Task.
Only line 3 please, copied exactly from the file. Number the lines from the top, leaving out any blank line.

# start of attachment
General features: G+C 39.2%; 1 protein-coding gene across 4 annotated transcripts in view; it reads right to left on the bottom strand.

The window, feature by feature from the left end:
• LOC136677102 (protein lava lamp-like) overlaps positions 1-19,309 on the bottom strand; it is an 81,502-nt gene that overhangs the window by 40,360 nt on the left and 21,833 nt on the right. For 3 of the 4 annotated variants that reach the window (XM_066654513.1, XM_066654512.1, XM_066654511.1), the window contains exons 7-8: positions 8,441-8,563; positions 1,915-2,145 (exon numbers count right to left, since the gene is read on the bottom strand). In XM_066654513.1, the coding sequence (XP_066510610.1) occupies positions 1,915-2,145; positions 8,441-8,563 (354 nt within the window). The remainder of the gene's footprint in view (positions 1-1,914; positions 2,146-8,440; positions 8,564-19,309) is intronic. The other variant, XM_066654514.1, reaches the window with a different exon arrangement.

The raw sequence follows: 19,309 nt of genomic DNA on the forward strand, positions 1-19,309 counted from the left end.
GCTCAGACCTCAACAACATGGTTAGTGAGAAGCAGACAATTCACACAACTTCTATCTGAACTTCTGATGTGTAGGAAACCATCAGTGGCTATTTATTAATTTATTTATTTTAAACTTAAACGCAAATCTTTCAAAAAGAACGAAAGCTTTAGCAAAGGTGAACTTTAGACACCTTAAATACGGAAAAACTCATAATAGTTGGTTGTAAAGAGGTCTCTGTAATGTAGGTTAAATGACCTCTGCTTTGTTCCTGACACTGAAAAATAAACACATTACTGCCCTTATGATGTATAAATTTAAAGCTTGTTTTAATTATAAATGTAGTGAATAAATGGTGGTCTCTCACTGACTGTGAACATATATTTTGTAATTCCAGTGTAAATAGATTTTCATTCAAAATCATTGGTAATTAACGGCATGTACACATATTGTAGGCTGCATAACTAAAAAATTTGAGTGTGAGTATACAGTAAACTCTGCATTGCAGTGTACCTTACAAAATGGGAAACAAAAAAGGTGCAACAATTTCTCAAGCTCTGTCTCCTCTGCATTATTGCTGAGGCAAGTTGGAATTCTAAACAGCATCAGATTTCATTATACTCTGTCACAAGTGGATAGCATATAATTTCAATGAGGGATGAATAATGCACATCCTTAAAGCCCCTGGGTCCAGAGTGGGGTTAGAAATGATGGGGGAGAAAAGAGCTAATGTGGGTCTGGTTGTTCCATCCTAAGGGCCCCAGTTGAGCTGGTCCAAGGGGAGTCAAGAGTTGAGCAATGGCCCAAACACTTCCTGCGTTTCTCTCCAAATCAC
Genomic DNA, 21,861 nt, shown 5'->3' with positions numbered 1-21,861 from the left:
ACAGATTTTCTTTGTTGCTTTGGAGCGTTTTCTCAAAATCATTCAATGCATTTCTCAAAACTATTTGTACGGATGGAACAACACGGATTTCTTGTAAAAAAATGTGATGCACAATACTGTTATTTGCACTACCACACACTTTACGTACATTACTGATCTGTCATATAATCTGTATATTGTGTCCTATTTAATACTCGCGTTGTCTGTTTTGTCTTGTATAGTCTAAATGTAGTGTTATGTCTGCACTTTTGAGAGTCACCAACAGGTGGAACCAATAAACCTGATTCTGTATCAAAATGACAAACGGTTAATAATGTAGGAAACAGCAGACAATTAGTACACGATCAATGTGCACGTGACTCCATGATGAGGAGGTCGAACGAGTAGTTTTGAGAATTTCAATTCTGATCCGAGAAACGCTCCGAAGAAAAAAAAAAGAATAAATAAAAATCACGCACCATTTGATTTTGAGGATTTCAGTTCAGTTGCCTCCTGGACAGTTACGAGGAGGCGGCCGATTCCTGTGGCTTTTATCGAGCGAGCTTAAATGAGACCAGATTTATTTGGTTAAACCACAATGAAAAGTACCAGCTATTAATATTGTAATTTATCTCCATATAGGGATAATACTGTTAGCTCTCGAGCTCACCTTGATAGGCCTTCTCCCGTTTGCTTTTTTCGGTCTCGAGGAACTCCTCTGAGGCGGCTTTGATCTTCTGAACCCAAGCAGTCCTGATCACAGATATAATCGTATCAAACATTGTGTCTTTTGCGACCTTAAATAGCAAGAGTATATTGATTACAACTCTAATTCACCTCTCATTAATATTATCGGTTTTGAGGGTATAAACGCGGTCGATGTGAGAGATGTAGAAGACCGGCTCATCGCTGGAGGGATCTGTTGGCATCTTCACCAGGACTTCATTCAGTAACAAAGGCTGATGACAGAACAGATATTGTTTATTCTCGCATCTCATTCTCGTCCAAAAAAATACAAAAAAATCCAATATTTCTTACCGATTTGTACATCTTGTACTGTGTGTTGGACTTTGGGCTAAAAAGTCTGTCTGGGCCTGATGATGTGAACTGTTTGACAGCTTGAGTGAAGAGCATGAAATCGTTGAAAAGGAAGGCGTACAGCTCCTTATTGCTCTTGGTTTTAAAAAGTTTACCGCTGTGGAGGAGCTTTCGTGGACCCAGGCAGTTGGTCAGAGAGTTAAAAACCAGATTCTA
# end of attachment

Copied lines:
• LOC136677102 (protein lava lamp-like) overlaps positions 1-19,309 on the bottom strand; it is an 81,502-nt gene that overhangs the window by 40,360 nt on the left and 21,833 nt on the right. For 3 of the 4 annotated variants that reach the window (XM_066654513.1, XM_066654512.1, XM_066654511.1), the window contains exons 7-8: positions 8,441-8,563; positions 1,915-2,145 (exon numbers count right to left, since the gene is read on the bottom strand). In XM_066654513.1, the coding sequence (XP_066510610.1) occupies positions 1,915-2,145; positions 8,441-8,563 (354 nt within the window). The remainder of the gene's footprint in view (positions 1-1,914; positions 2,146-8,440; positions 8,564-19,309) is intronic. The other variant, XM_066654514.1, reaches the window with a different exon arrangement.